“We tell ourselves stories in order to live,” said novelist and essayist Joan Didion. What she meant was that we understand our own lives as stories, as narratives, with narrative “arcs.” Where we are in our own life story provides the context within which we evaluate relationships and experiences and make decisions. Job offers, illnesses, disagreements with friends or family — each of these will mean something different to us at different points in our lives. We can’t understand ourselves as frozen in time. Self-understanding is a narrative construction.
The world is gray. Natural categories enable us to see gray. Judgments are almost always relative. Frames help us see relations. And isolated events or episodes occur in the context of ongoing lives being lived. Narratives enable us to appreciate lives as lived and make sense of the episode before us.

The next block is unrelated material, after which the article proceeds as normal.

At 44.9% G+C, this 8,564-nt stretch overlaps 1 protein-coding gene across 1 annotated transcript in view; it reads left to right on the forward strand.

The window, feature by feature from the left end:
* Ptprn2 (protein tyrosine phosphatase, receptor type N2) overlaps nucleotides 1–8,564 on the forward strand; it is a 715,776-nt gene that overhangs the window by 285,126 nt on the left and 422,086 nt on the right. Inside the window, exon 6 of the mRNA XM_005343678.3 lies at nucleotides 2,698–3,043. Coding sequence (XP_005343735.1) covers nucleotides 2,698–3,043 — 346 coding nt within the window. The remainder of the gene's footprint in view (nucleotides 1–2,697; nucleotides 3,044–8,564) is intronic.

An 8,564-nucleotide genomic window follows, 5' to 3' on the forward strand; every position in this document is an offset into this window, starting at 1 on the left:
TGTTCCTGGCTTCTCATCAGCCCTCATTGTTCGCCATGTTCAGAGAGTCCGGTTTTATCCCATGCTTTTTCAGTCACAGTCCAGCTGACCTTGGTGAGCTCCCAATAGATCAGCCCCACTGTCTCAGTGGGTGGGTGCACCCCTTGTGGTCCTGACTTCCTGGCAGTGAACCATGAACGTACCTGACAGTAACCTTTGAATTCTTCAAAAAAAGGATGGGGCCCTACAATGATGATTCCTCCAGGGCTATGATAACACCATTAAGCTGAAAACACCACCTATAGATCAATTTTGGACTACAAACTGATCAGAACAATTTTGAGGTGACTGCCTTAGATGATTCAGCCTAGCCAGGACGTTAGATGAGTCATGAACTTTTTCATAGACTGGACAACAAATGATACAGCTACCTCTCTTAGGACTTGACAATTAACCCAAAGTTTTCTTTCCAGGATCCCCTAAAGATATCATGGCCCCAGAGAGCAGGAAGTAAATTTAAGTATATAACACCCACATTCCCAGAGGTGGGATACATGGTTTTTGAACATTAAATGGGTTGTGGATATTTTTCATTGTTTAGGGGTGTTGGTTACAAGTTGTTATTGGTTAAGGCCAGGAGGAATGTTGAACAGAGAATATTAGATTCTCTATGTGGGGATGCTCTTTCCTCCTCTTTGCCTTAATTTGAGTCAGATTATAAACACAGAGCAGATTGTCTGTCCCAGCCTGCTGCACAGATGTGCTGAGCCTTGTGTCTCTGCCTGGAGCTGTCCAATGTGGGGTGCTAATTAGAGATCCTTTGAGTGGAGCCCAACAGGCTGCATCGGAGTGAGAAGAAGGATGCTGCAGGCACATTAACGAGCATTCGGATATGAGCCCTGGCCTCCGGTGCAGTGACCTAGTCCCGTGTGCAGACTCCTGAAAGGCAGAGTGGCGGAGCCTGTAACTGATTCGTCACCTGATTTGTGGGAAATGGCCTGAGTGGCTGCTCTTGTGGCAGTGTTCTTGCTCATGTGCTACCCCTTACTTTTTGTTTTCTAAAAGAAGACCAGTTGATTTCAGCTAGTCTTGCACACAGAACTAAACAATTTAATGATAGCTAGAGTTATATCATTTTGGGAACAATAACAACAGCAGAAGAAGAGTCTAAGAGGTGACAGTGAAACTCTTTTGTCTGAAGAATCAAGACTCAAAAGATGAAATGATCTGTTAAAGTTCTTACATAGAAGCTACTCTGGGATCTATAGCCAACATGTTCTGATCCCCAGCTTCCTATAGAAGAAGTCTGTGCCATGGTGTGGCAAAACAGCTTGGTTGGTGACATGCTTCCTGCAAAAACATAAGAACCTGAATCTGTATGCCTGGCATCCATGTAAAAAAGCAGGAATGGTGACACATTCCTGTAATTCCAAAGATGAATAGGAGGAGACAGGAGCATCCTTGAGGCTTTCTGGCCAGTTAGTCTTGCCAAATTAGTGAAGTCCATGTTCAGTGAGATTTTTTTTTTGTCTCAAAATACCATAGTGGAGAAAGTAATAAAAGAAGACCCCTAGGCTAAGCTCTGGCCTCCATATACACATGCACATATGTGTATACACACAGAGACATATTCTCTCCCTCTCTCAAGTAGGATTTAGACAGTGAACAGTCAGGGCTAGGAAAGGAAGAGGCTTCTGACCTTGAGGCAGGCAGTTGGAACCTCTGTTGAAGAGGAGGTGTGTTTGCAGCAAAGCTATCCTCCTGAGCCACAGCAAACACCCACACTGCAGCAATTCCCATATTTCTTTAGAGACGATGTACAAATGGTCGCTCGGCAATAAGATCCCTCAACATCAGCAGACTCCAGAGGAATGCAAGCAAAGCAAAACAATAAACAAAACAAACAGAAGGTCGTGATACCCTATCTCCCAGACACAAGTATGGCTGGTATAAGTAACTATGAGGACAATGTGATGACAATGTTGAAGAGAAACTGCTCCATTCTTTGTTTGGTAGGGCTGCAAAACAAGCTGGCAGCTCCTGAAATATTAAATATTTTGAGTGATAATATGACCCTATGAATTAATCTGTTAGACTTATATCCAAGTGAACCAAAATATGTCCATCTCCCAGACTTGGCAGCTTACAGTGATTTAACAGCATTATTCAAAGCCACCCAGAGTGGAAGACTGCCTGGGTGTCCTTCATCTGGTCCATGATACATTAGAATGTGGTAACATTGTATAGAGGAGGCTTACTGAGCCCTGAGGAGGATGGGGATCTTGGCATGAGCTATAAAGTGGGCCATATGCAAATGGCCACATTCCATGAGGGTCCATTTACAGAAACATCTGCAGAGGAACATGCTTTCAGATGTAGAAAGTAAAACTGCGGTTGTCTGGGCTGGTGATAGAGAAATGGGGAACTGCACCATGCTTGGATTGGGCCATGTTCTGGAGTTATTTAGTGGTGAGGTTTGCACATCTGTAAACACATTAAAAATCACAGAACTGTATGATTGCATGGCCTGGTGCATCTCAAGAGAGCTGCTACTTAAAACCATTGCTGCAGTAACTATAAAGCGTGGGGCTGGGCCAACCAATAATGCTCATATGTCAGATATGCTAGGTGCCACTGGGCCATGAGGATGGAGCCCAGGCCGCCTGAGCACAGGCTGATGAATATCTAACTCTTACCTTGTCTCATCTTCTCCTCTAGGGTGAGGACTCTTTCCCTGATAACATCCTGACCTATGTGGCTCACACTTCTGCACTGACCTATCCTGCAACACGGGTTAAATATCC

A wise person knows when and how to make the exception to every rule… A wise person knows how to improvise… Real-world problems are often ambiguous and ill-defined and the context is always changing. A wise person is like a jazz musician — using the notes on the page, but dancing around them, inventing combinations that are appropriate for the situation and the people at hand. A wise person knows how to use these moral skills in the service of the right aims. To serve other people, not to manipulate other people. And finally, perhaps most important, a wise person is made, not born. Wisdom depends on experience, and not just any experience. You need the time to get to know the people that you’re serving. You need permission to be allowed to improvise, try new things, occasionally to fail and to learn from your failures. And you need to be mentored by wise teachers.